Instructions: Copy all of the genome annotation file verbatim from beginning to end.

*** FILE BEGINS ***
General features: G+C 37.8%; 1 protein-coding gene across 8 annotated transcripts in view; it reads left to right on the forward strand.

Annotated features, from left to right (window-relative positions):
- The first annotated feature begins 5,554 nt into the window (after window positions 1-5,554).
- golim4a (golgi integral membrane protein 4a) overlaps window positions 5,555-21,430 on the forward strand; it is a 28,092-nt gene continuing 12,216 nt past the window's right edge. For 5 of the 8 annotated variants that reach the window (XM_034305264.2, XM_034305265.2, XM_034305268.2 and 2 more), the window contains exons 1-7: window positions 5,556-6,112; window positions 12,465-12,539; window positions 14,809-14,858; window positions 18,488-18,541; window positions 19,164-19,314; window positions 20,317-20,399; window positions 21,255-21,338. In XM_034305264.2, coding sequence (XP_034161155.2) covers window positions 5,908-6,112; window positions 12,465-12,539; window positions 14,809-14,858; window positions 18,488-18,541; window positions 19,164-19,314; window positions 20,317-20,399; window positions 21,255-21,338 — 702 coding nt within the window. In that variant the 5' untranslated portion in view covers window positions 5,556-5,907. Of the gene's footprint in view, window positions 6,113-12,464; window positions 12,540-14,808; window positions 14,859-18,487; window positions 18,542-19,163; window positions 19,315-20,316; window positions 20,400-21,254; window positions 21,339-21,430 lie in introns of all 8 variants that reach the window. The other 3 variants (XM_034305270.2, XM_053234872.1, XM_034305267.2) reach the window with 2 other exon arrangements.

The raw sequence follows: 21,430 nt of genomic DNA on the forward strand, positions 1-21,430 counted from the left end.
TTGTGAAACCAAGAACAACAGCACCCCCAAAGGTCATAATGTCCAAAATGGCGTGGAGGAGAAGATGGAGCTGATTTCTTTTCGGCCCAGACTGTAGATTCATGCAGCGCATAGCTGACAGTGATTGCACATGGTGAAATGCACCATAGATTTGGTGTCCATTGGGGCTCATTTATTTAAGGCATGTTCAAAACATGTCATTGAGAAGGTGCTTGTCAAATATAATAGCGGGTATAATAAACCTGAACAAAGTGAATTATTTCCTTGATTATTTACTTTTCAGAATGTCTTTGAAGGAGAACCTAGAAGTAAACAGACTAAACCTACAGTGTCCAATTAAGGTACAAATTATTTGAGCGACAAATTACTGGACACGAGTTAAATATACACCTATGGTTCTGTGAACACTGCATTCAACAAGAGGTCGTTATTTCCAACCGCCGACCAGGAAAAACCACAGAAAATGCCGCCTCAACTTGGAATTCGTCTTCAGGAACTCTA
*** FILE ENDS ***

General features: G+C 37.8%; 1 protein-coding gene across 8 annotated transcripts in view; it reads left to right on the forward strand.

Annotated features, from left to right (window-relative positions):
- The first annotated feature begins 5,554 nt into the window (after window positions 1-5,554).
- golim4a (golgi integral membrane protein 4a) overlaps window positions 5,555-21,430 on the forward strand; it is a 28,092-nt gene continuing 12,216 nt past the window's right edge. For 5 of the 8 annotated variants that reach the window (XM_034305264.2, XM_034305265.2, XM_034305268.2 and 2 more), the window contains exons 1-7: window positions 5,556-6,112; window positions 12,465-12,539; window positions 14,809-14,858; window positions 18,488-18,541; window positions 19,164-19,314; window positions 20,317-20,399; window positions 21,255-21,338. In XM_034305264.2, coding sequence (XP_034161155.2) covers window positions 5,908-6,112; window positions 12,465-12,539; window positions 14,809-14,858; window positions 18,488-18,541; window positions 19,164-19,314; window positions 20,317-20,399; window positions 21,255-21,338 — 702 coding nt within the window. In that variant the 5' untranslated portion in view covers window positions 5,556-5,907. Of the gene's footprint in view, window positions 6,113-12,464; window positions 12,540-14,808; window positions 14,859-18,487; window positions 18,542-19,163; window positions 19,315-20,316; window positions 20,400-21,254; window positions 21,339-21,430 lie in introns of all 8 variants that reach the window. The other 3 variants (XM_034305270.2, XM_053234872.1, XM_034305267.2) reach the window with 2 other exon arrangements.

The raw sequence follows: 21,430 nt of genomic DNA on the forward strand, positions 1-21,430 counted from the left end.
TTGTGAAACCAAGAACAACAGCACCCCCAAAGGTCATAATGTCCAAAATGGCGTGGAGGAGAAGATGGAGCTGATTTCTTTTCGGCCCAGACTGTAGATTCATGCAGCGCATAGCTGACAGTGATTGCACATGGTGAAATGCACCATAGATTTGGTGTCCATTGGGGCTCATTTATTTAAGGCATGTTCAAAACATGTCATTGAGAAGGTGCTTGTCAAATATAATAGCGGGTATAATAAACCTGAACAAAGTGAATTATTTCCTTGATTATTTACTTTTCAGAATGTCTTTGAAGGAGAACCTAGAAGTAAACAGACTAAACCTACAGTGTCCAATTAAGGTACAAATTATTTGAGCGACAAATTACTGGACACGAGTTAAATATACACCTATGGTTCTGTGAACACTGCATTCAACAAGAGGTCGTTATTTCCAACCGCCGACCAGGAAAAACCACAGAAAATGCCGCCTCAACTTGGAATTCGTCTTCAGGAACTCTA